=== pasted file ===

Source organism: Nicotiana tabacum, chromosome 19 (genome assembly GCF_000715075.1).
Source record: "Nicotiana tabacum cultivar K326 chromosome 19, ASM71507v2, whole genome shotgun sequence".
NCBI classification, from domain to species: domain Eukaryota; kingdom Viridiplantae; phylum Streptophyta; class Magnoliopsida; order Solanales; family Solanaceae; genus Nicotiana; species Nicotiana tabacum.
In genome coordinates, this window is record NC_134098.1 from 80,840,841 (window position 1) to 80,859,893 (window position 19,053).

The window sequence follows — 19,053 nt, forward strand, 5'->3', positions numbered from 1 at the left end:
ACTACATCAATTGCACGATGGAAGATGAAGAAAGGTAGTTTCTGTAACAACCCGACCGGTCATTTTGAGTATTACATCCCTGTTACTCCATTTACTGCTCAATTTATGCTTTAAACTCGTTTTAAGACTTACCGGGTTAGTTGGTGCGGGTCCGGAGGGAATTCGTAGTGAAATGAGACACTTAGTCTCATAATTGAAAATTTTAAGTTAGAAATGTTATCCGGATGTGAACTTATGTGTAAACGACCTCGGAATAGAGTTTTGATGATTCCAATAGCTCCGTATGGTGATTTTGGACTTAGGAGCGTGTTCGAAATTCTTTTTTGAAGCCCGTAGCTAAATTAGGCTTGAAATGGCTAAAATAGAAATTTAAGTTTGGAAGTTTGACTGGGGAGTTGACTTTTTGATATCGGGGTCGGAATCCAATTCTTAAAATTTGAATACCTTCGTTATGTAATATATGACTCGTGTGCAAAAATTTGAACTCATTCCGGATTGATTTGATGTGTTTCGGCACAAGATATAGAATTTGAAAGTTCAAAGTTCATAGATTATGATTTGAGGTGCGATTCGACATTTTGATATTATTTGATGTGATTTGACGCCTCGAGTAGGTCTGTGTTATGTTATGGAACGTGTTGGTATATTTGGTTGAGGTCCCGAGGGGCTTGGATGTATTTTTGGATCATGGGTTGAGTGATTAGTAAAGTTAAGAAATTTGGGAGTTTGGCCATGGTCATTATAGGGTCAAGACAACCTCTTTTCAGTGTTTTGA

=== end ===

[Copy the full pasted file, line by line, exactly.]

Source organism: Nicotiana tabacum, chromosome 19 (genome assembly GCF_000715075.1).
Source record: "Nicotiana tabacum cultivar K326 chromosome 19, ASM71507v2, whole genome shotgun sequence".
NCBI classification, from domain to species: domain Eukaryota; kingdom Viridiplantae; phylum Streptophyta; class Magnoliopsida; order Solanales; family Solanaceae; genus Nicotiana; species Nicotiana tabacum.
In genome coordinates, this window is record NC_134098.1 from 80,840,841 (window position 1) to 80,859,893 (window position 19,053).

The window sequence follows — 19,053 nt, forward strand, 5'->3', positions numbered from 1 at the left end:
ACTACATCAATTGCACGATGGAAGATGAAGAAAGGTAGTTTCTGTAACAACCCGACCGGTCATTTTGAGTATTACATCCCTGTTACTCCATTTACTGCTCAATTTATGCTTTAAACTCGTTTTAAGACTTACCGGGTTAGTTGGTGCGGGTCCGGAGGGAATTCGTAGTGAAATGAGACACTTAGTCTCATAATTGAAAATTTTAAGTTAGAAATGTTATCCGGATGTGAACTTATGTGTAAACGACCTCGGAATAGAGTTTTGATGATTCCAATAGCTCCGTATGGTGATTTTGGACTTAGGAGCGTGTTCGAAATTCTTTTTTGAAGCCCGTAGCTAAATTAGGCTTGAAATGGCTAAAATAGAAATTTAAGTTTGGAAGTTTGACTGGGGAGTTGACTTTTTGATATCGGGGTCGGAATCCAATTCTTAAAATTTGAATACCTTCGTTATGTAATATATGACTCGTGTGCAAAAATTTGAACTCATTCCGGATTGATTTGATGTGTTTCGGCACAAGATATAGAATTTGAAAGTTCAAAGTTCATAGATTATGATTTGAGGTGCGATTCGACATTTTGATATTATTTGATGTGATTTGACGCCTCGAGTAGGTCTGTGTTATGTTATGGAACGTGTTGGTATATTTGGTTGAGGTCCCGAGGGGCTTGGATGTATTTTTGGATCATGGGTTGAGTGATTAGTAAAGTTAAGAAATTTGGGAGTTTGGCCATGGTCATTATAGGGTCAAGACAACCTCTTTTCAGTGTTTTGA